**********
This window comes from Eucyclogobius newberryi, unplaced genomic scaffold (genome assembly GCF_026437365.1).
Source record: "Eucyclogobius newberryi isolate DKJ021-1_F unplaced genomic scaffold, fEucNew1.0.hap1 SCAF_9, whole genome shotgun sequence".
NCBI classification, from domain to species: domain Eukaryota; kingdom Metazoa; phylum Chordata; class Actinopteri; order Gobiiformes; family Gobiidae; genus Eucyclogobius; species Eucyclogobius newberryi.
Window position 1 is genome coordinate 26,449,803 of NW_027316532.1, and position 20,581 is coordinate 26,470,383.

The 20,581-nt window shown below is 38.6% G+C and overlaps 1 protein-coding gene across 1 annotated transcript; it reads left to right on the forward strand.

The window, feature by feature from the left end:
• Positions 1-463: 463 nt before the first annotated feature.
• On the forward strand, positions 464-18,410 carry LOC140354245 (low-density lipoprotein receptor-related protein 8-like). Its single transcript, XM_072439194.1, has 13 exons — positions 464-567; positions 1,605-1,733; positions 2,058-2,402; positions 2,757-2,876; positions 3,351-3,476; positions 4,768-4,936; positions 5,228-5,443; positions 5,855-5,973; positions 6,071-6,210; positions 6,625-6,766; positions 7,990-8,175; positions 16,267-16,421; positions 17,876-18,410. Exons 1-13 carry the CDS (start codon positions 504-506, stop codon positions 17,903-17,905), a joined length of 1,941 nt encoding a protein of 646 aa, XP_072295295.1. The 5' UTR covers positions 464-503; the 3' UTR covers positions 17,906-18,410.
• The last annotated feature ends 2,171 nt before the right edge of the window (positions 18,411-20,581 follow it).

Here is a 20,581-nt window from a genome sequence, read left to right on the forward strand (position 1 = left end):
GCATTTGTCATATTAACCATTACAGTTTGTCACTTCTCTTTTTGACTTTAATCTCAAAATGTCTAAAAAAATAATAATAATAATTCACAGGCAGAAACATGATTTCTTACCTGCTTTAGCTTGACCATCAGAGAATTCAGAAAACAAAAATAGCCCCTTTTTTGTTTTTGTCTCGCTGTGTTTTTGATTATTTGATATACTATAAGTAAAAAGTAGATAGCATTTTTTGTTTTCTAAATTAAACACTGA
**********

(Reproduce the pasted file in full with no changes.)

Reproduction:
This window comes from Eucyclogobius newberryi, unplaced genomic scaffold (genome assembly GCF_026437365.1).
Source record: "Eucyclogobius newberryi isolate DKJ021-1_F unplaced genomic scaffold, fEucNew1.0.hap1 SCAF_9, whole genome shotgun sequence".
NCBI classification, from domain to species: domain Eukaryota; kingdom Metazoa; phylum Chordata; class Actinopteri; order Gobiiformes; family Gobiidae; genus Eucyclogobius; species Eucyclogobius newberryi.
Window position 1 is genome coordinate 26,449,803 of NW_027316532.1, and position 20,581 is coordinate 26,470,383.

The 20,581-nt window shown below is 38.6% G+C and overlaps 1 protein-coding gene across 1 annotated transcript; it reads left to right on the forward strand.

The window, feature by feature from the left end:
• Positions 1-463: 463 nt before the first annotated feature.
• On the forward strand, positions 464-18,410 carry LOC140354245 (low-density lipoprotein receptor-related protein 8-like). Its single transcript, XM_072439194.1, has 13 exons — positions 464-567; positions 1,605-1,733; positions 2,058-2,402; positions 2,757-2,876; positions 3,351-3,476; positions 4,768-4,936; positions 5,228-5,443; positions 5,855-5,973; positions 6,071-6,210; positions 6,625-6,766; positions 7,990-8,175; positions 16,267-16,421; positions 17,876-18,410. Exons 1-13 carry the CDS (start codon positions 504-506, stop codon positions 17,903-17,905), a joined length of 1,941 nt encoding a protein of 646 aa, XP_072295295.1. The 5' UTR covers positions 464-503; the 3' UTR covers positions 17,906-18,410.
• The last annotated feature ends 2,171 nt before the right edge of the window (positions 18,411-20,581 follow it).

Here is a 20,581-nt window from a genome sequence, read left to right on the forward strand (position 1 = left end):
GCATTTGTCATATTAACCATTACAGTTTGTCACTTCTCTTTTTGACTTTAATCTCAAAATGTCTAAAAAAATAATAATAATAATTCACAGGCAGAAACATGATTTCTTACCTGCTTTAGCTTGACCATCAGAGAATTCAGAAAACAAAAATAGCCCCTTTTTTGTTTTTGTCTCGCTGTGTTTTTGATTATTTGATATACTATAAGTAAAAAGTAGATAGCATTTTTTGTTTTCTAAATTAAACACTGA